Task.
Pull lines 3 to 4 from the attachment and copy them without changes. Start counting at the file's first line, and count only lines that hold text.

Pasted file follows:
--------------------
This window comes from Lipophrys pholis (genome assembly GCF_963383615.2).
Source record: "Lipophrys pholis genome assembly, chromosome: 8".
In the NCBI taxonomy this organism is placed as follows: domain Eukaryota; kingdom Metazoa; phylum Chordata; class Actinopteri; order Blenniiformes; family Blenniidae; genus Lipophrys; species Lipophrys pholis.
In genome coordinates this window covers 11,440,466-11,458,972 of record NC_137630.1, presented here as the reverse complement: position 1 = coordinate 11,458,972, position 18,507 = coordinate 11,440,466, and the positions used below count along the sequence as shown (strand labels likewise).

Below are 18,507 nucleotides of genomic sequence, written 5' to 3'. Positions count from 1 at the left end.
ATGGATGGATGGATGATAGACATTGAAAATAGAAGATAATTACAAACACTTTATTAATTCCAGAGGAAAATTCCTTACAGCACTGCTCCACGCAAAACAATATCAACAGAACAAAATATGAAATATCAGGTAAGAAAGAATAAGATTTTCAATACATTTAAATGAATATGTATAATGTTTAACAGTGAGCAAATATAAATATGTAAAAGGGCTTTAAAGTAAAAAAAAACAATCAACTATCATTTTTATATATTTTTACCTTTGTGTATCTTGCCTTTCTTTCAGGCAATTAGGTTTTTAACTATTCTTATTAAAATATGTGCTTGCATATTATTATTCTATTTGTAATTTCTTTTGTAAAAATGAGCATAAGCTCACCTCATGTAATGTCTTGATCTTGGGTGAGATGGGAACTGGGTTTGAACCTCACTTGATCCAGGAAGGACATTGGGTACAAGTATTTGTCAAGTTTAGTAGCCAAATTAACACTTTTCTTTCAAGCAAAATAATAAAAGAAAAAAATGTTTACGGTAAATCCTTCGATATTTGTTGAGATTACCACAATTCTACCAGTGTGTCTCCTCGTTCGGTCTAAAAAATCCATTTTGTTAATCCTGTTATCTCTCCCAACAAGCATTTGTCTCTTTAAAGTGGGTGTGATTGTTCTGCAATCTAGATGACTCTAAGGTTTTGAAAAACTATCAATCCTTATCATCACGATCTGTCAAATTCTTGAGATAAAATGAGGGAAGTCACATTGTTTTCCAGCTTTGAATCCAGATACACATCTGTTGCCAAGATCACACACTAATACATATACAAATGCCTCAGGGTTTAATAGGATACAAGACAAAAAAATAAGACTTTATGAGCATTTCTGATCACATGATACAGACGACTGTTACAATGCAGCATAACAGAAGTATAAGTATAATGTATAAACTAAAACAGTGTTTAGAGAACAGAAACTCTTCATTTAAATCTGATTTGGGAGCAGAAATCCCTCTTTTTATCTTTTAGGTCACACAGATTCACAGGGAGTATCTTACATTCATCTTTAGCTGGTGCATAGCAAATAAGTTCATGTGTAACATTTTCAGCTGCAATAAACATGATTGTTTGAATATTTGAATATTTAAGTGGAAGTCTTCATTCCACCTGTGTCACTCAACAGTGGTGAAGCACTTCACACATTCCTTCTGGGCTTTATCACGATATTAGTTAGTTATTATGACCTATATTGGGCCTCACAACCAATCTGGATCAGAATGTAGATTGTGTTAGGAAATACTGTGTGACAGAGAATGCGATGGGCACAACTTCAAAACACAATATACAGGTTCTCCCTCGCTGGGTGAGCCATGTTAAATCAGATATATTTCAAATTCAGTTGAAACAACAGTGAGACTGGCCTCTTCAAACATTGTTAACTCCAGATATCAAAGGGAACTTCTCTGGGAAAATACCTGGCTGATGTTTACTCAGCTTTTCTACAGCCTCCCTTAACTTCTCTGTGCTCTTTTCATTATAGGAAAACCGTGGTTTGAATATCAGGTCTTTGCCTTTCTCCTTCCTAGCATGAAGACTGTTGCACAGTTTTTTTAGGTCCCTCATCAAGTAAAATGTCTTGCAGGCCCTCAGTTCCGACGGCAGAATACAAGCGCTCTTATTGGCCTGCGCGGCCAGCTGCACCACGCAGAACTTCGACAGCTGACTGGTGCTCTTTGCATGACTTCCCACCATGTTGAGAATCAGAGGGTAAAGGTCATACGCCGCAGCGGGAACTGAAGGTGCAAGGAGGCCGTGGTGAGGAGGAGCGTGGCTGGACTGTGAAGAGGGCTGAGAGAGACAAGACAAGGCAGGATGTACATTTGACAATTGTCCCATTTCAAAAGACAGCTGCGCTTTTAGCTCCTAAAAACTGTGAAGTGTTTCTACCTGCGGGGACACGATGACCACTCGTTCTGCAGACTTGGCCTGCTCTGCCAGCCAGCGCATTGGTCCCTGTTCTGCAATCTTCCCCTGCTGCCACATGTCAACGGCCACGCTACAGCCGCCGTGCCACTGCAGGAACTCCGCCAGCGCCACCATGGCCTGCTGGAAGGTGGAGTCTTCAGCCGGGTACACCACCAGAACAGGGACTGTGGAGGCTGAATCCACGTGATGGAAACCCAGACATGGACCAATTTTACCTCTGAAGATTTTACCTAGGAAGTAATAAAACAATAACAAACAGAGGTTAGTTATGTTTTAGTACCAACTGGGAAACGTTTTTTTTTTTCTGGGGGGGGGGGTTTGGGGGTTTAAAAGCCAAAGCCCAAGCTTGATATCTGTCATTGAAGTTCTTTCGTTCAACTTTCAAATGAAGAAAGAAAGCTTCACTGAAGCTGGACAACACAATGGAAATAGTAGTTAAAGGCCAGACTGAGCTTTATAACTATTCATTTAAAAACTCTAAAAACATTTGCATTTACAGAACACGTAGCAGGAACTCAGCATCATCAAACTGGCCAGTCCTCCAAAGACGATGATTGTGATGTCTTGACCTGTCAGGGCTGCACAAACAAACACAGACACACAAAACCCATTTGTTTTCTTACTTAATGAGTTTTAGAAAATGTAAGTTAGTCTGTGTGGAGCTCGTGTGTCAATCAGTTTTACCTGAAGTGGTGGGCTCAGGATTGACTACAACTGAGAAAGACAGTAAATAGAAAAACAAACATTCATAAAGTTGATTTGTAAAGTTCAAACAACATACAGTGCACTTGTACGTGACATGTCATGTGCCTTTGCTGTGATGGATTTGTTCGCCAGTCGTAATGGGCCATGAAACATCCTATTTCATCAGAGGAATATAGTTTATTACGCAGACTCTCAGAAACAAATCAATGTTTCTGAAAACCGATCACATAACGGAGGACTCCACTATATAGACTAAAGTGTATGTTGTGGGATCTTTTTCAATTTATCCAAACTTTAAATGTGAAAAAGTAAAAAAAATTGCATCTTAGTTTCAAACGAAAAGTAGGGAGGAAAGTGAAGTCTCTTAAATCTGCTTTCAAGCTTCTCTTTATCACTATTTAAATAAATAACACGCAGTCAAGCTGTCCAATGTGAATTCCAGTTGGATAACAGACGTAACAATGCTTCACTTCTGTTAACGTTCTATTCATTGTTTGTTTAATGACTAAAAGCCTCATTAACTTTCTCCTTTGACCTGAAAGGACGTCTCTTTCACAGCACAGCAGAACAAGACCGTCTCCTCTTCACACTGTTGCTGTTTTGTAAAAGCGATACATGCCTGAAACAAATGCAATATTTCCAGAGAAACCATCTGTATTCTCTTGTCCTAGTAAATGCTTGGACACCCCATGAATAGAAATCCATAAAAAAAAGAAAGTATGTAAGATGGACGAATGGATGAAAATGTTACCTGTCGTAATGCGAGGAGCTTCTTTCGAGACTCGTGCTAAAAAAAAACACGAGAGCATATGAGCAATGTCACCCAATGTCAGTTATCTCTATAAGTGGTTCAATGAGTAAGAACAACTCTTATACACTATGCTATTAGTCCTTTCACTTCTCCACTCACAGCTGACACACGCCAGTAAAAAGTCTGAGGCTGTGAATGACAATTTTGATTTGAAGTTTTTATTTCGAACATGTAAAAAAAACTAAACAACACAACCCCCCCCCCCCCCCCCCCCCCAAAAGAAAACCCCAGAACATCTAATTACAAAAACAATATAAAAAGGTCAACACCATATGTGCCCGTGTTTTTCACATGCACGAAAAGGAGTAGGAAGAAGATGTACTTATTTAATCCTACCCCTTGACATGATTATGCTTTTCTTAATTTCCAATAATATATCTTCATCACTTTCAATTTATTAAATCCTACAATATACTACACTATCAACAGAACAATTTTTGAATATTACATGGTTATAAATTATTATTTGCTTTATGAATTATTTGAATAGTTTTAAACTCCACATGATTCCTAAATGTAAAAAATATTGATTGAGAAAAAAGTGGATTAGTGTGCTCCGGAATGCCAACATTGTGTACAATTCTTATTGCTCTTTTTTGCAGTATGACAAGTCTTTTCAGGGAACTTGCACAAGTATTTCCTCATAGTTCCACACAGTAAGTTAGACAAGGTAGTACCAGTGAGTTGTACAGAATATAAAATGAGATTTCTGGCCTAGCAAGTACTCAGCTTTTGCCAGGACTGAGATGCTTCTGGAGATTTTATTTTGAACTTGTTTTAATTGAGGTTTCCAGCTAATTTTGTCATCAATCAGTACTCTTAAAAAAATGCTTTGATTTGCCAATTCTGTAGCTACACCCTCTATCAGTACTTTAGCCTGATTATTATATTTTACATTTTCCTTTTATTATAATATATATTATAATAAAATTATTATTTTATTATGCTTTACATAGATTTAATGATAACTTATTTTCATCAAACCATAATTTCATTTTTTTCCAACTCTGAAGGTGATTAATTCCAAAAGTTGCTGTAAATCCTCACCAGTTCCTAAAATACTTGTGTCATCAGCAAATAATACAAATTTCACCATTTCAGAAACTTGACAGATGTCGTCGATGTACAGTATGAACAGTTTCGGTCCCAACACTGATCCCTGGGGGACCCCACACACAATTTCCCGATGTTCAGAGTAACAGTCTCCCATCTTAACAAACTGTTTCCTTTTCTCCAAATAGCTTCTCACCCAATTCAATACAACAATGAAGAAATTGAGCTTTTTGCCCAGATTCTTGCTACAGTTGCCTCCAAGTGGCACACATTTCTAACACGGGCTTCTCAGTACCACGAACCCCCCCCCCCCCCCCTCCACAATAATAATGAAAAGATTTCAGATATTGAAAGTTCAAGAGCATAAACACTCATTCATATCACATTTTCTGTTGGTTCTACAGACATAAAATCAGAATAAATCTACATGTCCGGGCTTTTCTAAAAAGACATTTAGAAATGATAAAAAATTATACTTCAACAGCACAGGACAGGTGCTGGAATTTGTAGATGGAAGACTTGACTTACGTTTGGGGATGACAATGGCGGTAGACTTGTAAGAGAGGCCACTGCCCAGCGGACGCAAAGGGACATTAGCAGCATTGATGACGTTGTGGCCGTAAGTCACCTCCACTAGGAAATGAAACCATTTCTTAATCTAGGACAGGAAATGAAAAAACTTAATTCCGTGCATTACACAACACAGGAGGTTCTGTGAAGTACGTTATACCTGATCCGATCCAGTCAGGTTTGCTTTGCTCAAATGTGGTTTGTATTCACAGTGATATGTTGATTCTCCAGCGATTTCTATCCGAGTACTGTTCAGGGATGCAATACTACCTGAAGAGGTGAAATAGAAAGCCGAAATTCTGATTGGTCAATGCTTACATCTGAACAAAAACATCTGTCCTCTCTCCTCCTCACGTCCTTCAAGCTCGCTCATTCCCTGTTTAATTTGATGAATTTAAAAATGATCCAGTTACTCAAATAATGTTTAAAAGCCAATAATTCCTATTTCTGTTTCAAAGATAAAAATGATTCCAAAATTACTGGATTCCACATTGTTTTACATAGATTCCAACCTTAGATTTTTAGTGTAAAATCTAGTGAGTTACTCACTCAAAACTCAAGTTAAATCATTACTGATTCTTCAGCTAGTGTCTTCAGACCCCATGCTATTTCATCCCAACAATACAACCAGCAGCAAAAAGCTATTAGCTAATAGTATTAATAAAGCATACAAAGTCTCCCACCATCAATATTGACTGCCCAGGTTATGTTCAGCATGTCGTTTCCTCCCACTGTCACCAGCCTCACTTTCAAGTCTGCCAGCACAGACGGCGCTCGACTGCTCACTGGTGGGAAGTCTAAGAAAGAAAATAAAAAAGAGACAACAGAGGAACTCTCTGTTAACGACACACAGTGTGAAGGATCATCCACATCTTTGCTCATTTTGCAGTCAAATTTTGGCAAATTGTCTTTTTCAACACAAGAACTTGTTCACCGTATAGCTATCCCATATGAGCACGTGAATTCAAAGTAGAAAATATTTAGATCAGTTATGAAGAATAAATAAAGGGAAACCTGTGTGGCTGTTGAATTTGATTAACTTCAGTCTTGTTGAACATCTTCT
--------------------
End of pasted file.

In the NCBI taxonomy this organism is placed as follows: domain Eukaryota; kingdom Metazoa; phylum Chordata; class Actinopteri; order Blenniiformes; family Blenniidae; genus Lipophrys; species Lipophrys pholis.
In genome coordinates this window covers 11,440,466-11,458,972 of record NC_137630.1, presented here as the reverse complement: position 1 = coordinate 11,458,972, position 18,507 = coordinate 11,440,466, and the positions used below count along the sequence as shown (strand labels likewise).